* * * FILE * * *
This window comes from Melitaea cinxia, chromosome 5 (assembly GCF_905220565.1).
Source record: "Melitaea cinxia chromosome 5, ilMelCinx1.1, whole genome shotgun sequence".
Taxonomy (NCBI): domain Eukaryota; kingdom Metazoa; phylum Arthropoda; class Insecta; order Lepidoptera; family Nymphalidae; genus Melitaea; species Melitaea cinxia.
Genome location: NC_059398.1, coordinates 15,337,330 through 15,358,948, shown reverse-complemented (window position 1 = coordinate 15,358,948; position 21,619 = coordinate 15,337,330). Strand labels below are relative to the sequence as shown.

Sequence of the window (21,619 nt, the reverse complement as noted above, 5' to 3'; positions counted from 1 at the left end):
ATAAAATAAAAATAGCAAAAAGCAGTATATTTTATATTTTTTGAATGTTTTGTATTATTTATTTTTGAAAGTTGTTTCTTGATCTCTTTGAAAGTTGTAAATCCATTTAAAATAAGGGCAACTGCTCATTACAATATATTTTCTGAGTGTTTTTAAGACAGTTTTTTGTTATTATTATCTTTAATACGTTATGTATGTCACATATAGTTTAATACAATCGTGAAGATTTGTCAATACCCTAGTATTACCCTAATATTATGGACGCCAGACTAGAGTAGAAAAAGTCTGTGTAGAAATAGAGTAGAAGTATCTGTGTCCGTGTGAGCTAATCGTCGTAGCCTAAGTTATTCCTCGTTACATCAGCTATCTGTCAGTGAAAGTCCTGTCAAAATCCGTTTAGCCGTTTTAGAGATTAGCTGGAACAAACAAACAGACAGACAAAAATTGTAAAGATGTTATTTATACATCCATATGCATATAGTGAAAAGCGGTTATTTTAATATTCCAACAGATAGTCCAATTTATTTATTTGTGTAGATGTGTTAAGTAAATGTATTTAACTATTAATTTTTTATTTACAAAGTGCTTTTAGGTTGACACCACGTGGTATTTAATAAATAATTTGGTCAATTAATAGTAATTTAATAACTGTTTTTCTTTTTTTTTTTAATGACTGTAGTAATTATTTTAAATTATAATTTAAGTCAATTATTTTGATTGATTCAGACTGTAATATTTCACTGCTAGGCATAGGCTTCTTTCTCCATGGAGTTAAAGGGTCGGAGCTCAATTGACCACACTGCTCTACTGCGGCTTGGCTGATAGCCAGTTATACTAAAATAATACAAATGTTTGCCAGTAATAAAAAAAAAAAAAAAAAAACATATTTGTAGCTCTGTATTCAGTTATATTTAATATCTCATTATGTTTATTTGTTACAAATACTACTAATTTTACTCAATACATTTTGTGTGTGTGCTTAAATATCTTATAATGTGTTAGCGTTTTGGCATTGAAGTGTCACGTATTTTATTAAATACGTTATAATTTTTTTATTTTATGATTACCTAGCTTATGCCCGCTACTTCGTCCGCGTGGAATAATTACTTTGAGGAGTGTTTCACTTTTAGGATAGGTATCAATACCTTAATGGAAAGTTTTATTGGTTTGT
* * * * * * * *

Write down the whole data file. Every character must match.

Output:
This window comes from Melitaea cinxia, chromosome 5 (assembly GCF_905220565.1).
Source record: "Melitaea cinxia chromosome 5, ilMelCinx1.1, whole genome shotgun sequence".
Taxonomy (NCBI): domain Eukaryota; kingdom Metazoa; phylum Arthropoda; class Insecta; order Lepidoptera; family Nymphalidae; genus Melitaea; species Melitaea cinxia.
Genome location: NC_059398.1, coordinates 15,337,330 through 15,358,948, shown reverse-complemented (window position 1 = coordinate 15,358,948; position 21,619 = coordinate 15,337,330). Strand labels below are relative to the sequence as shown.

Sequence of the window (21,619 nt, the reverse complement as noted above, 5' to 3'; positions counted from 1 at the left end):
ATAAAATAAAAATAGCAAAAAGCAGTATATTTTATATTTTTTGAATGTTTTGTATTATTTATTTTTGAAAGTTGTTTCTTGATCTCTTTGAAAGTTGTAAATCCATTTAAAATAAGGGCAACTGCTCATTACAATATATTTTCTGAGTGTTTTTAAGACAGTTTTTTGTTATTATTATCTTTAATACGTTATGTATGTCACATATAGTTTAATACAATCGTGAAGATTTGTCAATACCCTAGTATTACCCTAATATTATGGACGCCAGACTAGAGTAGAAAAAGTCTGTGTAGAAATAGAGTAGAAGTATCTGTGTCCGTGTGAGCTAATCGTCGTAGCCTAAGTTATTCCTCGTTACATCAGCTATCTGTCAGTGAAAGTCCTGTCAAAATCCGTTTAGCCGTTTTAGAGATTAGCTGGAACAAACAAACAGACAGACAAAAATTGTAAAGATGTTATTTATACATCCATATGCATATAGTGAAAAGCGGTTATTTTAATATTCCAACAGATAGTCCAATTTATTTATTTGTGTAGATGTGTTAAGTAAATGTATTTAACTATTAATTTTTTATTTACAAAGTGCTTTTAGGTTGACACCACGTGGTATTTAATAAATAATTTGGTCAATTAATAGTAATTTAATAACTGTTTTTCTTTTTTTTTTTAATGACTGTAGTAATTATTTTAAATTATAATTTAAGTCAATTATTTTGATTGATTCAGACTGTAATATTTCACTGCTAGGCATAGGCTTCTTTCTCCATGGAGTTAAAGGGTCGGAGCTCAATTGACCACACTGCTCTACTGCGGCTTGGCTGATAGCCAGTTATACTAAAATAATACAAATGTTTGCCAGTAATAAAAAAAAAAAAAAAAAAACATATTTGTAGCTCTGTATTCAGTTATATTTAATATCTCATTATGTTTATTTGTTACAAATACTACTAATTTTACTCAATACATTTTGTGTGTGTGCTTAAATATCTTATAATGTGTTAGCGTTTTGGCATTGAAGTGTCACGTATTTTATTAAATACGTTATAATTTTTTTATTTTATGATTACCTAGCTTATGCCCGCTACTTCGTCCGCGTGGAATAATTACTTTGAGGAGTGTTTCACTTTTAGGATAGGTATCAATACCTTAATGGAAAGTTTTATTGGTTTGT